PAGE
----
In the Slavic countries of Central Europe, the celebrations often include a character to fear. Be it a representation of an archetype enemy (like the Turks) or the personification of winter. The character is somehow usually ritually executed (disemboweled, drowned, burnt.. you get the picture). In many places, the traditional treat will be a variation on the doughnut. And not the American version, with the center missing, but the deliciously round balls of yeast dough with a sweet filling inside (jam in Poland and Hungary, custard in Tirol). The doughnut seems to epitomize everything that tales the front scene during carnival celebrations: it is big, greasy, sweet, filling, and leaves you with a warm, comforting sensation.

What is unique?

The common features of the celebrations do not mean that they are all the same. Not at all! Otherwise, why would UNESCO have bothered to enter selected pageants into the organization’s List of Intangible Cultural Assets? The list features the Schemenlaufen, the carnival of Imst (Austria), Shrovetide door-to-door processions and masks in the villages of the Hlinecko area (Czechia), the Annual carnival bell ringers’ pageant from the Kastav area (Croatia), and Busó festivities at Mohács: masked end-of-winter carnival custom (Hungary).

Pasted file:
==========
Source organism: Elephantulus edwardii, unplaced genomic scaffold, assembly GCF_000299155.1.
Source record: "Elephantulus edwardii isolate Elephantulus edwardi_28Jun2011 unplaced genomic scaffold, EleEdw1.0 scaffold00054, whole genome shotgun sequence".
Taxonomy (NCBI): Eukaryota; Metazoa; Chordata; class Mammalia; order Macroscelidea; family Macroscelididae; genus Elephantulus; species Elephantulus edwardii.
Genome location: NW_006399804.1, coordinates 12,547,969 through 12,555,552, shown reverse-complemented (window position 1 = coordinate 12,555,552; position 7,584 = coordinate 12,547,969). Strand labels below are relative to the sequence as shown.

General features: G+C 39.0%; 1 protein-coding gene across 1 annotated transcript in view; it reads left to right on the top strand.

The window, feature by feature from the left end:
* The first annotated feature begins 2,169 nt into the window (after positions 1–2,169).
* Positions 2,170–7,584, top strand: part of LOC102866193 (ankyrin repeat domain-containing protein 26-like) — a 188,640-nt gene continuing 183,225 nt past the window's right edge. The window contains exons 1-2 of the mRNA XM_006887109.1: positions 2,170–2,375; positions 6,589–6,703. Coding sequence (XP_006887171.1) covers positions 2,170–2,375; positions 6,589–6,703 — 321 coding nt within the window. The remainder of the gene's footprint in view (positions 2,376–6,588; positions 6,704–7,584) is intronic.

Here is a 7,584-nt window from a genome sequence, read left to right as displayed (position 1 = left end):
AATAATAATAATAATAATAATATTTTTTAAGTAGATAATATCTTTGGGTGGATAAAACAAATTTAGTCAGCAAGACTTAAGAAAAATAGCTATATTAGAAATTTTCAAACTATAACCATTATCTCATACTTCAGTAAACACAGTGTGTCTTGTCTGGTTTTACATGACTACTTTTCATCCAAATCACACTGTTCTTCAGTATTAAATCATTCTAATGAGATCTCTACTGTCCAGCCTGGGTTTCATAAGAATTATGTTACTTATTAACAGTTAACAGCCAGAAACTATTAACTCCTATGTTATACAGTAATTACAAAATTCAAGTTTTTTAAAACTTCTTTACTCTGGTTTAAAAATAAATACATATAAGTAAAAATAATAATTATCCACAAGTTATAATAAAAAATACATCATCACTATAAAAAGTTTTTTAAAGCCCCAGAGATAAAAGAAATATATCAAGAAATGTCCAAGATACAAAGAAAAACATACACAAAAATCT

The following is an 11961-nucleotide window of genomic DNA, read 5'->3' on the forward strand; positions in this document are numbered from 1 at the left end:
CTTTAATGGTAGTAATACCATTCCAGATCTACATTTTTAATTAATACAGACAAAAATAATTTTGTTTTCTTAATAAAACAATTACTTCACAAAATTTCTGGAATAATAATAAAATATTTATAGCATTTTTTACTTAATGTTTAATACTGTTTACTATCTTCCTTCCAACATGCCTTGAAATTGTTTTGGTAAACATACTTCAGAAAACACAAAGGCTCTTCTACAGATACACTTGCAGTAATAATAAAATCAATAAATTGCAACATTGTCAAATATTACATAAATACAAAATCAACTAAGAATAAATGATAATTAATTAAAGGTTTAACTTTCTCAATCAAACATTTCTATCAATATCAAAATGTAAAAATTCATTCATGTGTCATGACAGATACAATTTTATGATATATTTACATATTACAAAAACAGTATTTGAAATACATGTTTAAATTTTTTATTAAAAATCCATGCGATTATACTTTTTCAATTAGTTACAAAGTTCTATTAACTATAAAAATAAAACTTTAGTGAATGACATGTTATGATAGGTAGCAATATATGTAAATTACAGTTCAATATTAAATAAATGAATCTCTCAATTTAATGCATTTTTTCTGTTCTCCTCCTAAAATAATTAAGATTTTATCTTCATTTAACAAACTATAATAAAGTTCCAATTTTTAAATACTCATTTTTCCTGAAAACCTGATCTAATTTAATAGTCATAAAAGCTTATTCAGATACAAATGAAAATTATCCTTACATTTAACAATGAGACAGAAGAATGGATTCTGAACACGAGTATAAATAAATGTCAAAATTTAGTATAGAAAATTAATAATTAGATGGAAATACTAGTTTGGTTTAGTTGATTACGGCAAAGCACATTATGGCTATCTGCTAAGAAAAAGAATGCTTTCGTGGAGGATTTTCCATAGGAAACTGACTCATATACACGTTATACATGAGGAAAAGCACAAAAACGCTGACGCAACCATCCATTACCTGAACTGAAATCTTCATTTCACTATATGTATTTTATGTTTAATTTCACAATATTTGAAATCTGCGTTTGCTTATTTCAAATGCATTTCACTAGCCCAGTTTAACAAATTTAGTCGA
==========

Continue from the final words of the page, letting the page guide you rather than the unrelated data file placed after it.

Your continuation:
And the pageant variations are not limited to existing only between the countries. For example, you would probably need more than a decade to participate in all the different carnival processions in the Tirol region of Austria alone. It is particularly abundant in unique and elaborate traditions, with some events organized once every three to five years. And since they all fall more or less at the same time, you would not likely be able to visit them all in one year.

What is also different? The Poles. It is no surprise that they like to party, and although most carnival pageants are spread over a few days of the Shrove Week, Poland takes a different approach. Instead of prolonging one holiday, why not have two? This way, the Poles are perhaps the only nation of Central Europe to observe Shrove Thursday (rooted in the pagan and Roman tradition) as a separate event. On that day, the consumption of doughnuts rises, reaching tens of thousands. They then take a short rest before… eating some more.

Polish people also join in the Christian heritage of Shrove Tuesday (aka Fat Tuesday) with the celebration of zapusty, often referred to as ‘herring day’ (since in many places of Poland, a marinated herring would serve as a main snack). However, they don’t tend to party as loud as the people of the other Three Seas States. Traditionally, they participated in kuligi – a ride in a sled pulled by horses. These days, zapusty is a more sedentary-eating event than a full-blown party for most Poles. They probably still feel rather heavy after eating all the doughnuts the week before!

Be sure to also check polish Łazy radio mast.

Weronika Edmunds

Holder of a DPSI in English Law and an MBA, she believes in lifelong learning. Her passion for theatre shaped her sensitivity to the spoken and written word, leading her to become a creative copywriter. She lives for words and knows how to pour life into otherwise lifeless wording. She likes to repeat after M. Ondaatje: “Words, Caravaggio. They have a power.”